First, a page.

If you are trying to lose weight, the best method is simply create a deficit in calories.
3500 calories = 1 pound
In order to lose one pound a week, you'd need to create a deficit of 3500 calories for the week, or 500 calories per day.
Example: 250lb man, 6 foot tall, age 30 would need approximately 3000 calories a day to maintain that weight.
If you reduced your calories to 2500 per day, with no added exercise, you should lose a pound a week.
Now this isn't an exact science, it's all based on averages, etc. Find your caloric need, set your weight loss goal, and find out how many caloires of deficit you need per day to accomplish this.
By adding exercise, you can take the average caloric burn and subtract that as well.
Let's say you need 3000 calories to maintain weight, and you decide that a pound a week is a good ammount to lose, that means on your days you exercise, you can technically add more calories that day and still maintain a 500 calorie deficit.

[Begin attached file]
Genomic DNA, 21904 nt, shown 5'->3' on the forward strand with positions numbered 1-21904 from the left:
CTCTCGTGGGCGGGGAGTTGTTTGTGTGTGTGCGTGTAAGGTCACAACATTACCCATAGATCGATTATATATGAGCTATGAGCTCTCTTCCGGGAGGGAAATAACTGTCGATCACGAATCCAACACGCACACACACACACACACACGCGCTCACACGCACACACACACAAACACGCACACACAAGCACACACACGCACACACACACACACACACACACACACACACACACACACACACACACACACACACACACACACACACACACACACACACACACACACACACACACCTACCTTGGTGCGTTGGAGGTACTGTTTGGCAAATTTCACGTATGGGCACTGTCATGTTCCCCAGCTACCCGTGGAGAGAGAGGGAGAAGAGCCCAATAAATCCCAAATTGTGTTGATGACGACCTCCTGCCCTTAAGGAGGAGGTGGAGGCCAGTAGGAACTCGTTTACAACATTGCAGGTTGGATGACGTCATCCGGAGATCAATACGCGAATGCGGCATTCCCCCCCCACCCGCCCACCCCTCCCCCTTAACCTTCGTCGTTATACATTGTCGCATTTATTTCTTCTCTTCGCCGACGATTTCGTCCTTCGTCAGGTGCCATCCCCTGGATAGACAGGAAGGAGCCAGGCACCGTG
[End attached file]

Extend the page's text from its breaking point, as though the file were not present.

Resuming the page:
Building muscle/strength and cutting weight is possible, but if you are strictly focused on building mass, then you want to create a surpluss in calories for your body to grow.
Keep your daily intake somewhere around 40% protein, 30% carbs, and 30% fat. You can even step that up to 50% protein, 30% carbs, and 20% fat, to reduce your fat intake.
Make sure the proteins you are taking in are lean, the carbs you take in are complex, and the fat you take in is low in trans fat.
Successful weight loss doesn't happen overnight, any quick loss typically results in quick regains after you stop.
Bring on the experts to correct me here